For whose benefit is the period constituted?

General Rule:

When a period has been agreed upon for the performance or fulfillment of an obligation, it is presumed to have been established for the benefit of both the creditor and the debtor.


When it appears from the tenor of the period or other circumstances that it was established for the benefit of one of the parties.


What is the effect of the term being for the benefit of either the creditor or the debtor?


1. When it is for the benefit of the Creditor – Creditor may demand the performance of the obligation at any time but the debtor cannot compel him to accept payment before the expiration of the period (e.g. “on demand”)

2. When it is for the benefit of the Debtor – Debtor may oppose any premature demand on the part of the creditor for performance of the obligation, or if he so desires, he may renounce the benefit of the period by performing his obligation in advance. (Manresa)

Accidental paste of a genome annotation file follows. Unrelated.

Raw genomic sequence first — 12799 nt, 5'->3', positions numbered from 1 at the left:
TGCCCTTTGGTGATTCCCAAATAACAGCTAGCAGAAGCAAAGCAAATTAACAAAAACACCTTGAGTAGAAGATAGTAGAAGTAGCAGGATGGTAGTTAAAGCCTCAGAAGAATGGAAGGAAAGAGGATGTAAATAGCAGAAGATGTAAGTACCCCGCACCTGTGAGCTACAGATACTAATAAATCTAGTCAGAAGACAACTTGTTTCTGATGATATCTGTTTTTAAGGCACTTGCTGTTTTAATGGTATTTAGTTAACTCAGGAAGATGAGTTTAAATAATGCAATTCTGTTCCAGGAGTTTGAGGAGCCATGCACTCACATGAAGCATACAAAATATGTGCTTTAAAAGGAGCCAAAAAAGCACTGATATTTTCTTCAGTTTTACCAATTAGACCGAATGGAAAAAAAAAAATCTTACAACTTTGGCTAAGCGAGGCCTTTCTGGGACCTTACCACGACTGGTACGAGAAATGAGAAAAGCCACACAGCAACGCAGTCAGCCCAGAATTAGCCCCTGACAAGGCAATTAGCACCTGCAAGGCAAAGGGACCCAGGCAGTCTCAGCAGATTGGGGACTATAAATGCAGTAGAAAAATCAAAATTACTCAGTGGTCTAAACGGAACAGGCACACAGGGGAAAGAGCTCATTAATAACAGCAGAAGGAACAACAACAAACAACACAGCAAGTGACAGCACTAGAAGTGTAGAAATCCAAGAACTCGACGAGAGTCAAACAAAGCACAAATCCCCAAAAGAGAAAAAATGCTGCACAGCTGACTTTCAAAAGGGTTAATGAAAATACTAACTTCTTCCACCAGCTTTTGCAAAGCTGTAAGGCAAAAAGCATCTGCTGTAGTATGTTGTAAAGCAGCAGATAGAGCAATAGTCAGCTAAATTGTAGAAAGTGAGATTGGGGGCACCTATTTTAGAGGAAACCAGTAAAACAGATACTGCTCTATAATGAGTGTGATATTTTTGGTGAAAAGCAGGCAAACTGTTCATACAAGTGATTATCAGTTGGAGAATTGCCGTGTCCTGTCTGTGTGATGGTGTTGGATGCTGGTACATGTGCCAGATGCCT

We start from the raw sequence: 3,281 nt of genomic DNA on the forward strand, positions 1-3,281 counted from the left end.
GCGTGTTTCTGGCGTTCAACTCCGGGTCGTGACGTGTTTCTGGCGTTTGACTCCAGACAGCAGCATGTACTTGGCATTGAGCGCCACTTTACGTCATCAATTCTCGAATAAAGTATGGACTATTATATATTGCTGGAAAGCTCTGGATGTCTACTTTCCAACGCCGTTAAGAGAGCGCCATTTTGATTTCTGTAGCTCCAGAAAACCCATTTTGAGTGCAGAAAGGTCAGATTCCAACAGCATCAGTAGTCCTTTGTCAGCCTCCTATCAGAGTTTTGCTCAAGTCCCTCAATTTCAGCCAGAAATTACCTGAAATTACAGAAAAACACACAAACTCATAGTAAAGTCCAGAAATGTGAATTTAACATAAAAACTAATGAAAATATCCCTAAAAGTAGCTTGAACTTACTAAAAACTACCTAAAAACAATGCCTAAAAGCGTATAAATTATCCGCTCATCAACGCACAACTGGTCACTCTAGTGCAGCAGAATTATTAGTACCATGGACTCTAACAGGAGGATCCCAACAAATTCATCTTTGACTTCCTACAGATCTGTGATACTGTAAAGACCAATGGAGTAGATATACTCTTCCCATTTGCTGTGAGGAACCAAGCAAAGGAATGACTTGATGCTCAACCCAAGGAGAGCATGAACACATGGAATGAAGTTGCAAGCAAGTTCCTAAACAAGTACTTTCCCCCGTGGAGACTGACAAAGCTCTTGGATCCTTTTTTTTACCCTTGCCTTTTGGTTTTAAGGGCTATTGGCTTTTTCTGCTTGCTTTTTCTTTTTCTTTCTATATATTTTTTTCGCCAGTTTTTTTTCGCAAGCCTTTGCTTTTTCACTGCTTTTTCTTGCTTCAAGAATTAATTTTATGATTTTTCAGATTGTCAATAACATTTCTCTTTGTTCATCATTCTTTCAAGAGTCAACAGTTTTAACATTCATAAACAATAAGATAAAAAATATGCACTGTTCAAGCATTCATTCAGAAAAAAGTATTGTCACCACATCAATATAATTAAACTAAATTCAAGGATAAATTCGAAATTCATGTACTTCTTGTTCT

What is the effect of a fortuitous event in an obligation with a period?


It only relieves the contracting parties from the fulfillment of their respective obligation during the term or period.


When may the court fix the period?


1. If the obligation does not fix a period, but from its nature and circumstances it can be inferred that a period was intended by the parties

2. If the duration of the period depends upon the will of the debtor

3. In case of reciprocal obligations, when there is a just cause for fixing the period

4. If the debtor binds himself when his means permit him to do so


When may a debtor lose his right to make use of the period?


1. Insolvency of the debtor, unless security is provided

2. Did not deliver security promised

3. Impaired security through his own acts or through fortuitous event, unless he gives a new security equally satisfactory (if impairment is without the fault of DR, he shall retain the right)

4. Violates undertaking in consideration of extension of period

5. Debtor attempts to abscond (Art. 1198, NCC)